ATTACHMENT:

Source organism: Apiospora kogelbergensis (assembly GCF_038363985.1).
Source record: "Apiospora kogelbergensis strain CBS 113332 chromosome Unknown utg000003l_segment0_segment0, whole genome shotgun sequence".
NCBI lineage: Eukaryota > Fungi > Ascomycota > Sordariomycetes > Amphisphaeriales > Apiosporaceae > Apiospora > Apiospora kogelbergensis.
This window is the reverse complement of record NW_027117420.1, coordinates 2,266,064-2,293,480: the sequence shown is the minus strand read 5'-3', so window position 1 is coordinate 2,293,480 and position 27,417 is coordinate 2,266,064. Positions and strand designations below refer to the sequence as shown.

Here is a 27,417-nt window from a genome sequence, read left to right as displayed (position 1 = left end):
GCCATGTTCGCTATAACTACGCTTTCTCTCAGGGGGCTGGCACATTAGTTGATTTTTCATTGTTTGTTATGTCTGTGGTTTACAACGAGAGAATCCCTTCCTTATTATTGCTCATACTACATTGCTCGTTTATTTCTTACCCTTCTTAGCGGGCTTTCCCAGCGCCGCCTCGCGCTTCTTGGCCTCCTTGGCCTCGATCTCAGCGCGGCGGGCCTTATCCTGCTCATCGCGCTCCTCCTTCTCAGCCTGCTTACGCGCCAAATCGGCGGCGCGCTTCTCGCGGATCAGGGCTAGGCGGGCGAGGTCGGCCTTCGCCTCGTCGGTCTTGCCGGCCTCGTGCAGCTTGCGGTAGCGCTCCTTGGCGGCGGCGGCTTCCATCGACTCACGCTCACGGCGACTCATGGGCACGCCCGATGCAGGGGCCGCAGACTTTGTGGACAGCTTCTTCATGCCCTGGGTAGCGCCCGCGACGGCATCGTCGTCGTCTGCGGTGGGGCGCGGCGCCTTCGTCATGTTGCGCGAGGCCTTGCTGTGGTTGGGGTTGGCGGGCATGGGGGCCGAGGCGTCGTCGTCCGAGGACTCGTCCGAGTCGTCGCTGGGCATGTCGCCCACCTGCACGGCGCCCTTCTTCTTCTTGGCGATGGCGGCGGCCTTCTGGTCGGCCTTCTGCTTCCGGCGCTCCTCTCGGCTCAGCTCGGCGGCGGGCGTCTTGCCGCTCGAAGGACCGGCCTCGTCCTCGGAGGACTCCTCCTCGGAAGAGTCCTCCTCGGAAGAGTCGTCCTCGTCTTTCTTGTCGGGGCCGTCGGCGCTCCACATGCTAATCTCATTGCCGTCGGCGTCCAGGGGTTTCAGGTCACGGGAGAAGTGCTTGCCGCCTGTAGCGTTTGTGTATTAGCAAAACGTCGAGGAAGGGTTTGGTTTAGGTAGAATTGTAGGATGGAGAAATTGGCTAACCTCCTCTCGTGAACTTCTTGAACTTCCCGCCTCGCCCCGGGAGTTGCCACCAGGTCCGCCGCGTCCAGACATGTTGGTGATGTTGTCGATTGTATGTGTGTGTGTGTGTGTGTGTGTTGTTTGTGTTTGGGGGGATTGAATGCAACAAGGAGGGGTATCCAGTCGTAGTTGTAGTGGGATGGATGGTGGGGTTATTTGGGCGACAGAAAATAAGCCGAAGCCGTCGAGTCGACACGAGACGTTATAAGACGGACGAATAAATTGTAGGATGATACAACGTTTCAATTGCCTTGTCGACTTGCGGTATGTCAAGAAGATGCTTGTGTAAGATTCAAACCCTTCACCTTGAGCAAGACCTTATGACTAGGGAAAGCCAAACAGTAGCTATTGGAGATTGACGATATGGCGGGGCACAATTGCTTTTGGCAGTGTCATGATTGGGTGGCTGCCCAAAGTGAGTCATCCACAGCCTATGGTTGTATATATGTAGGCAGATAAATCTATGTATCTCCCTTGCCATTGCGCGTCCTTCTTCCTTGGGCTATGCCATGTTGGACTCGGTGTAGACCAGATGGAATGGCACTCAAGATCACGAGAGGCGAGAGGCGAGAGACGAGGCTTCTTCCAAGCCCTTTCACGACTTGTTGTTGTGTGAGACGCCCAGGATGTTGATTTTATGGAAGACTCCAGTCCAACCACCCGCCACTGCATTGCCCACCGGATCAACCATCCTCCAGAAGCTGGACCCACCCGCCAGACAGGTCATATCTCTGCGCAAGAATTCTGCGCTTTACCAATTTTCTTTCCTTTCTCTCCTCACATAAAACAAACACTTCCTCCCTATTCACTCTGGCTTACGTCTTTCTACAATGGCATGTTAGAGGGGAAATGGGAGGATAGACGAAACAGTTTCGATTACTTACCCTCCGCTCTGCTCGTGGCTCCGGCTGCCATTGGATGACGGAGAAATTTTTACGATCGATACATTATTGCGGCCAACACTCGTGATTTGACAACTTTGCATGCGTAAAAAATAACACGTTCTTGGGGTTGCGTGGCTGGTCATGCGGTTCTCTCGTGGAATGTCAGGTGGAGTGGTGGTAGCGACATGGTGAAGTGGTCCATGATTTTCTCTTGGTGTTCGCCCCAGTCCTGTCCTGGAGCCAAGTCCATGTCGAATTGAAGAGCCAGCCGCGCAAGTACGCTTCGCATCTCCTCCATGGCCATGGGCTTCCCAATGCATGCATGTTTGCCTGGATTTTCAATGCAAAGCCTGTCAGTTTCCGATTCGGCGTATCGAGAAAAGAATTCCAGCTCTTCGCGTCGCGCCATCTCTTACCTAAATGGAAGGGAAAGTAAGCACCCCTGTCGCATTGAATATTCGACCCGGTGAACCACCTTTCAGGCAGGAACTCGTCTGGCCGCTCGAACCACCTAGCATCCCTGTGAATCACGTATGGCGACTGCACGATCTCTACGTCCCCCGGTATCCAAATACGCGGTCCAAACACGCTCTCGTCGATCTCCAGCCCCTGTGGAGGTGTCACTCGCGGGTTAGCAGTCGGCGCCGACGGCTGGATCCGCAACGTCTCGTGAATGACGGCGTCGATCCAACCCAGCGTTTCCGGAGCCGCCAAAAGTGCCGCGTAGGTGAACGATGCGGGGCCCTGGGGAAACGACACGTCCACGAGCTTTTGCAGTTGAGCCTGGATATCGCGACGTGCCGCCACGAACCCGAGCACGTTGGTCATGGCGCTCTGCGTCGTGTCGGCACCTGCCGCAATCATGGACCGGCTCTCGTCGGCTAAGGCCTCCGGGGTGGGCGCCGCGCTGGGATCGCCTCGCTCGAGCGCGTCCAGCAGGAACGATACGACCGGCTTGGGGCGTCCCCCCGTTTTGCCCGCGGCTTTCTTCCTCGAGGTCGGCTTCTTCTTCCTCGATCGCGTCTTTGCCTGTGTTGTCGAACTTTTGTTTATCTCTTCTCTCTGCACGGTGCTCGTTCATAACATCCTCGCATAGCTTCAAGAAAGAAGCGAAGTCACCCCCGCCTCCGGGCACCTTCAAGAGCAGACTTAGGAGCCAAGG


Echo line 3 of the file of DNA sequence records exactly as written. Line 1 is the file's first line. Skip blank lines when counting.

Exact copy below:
NCBI lineage: Eukaryota > Fungi > Ascomycota > Sordariomycetes > Amphisphaeriales > Apiosporaceae > Apiospora > Apiospora kogelbergensis.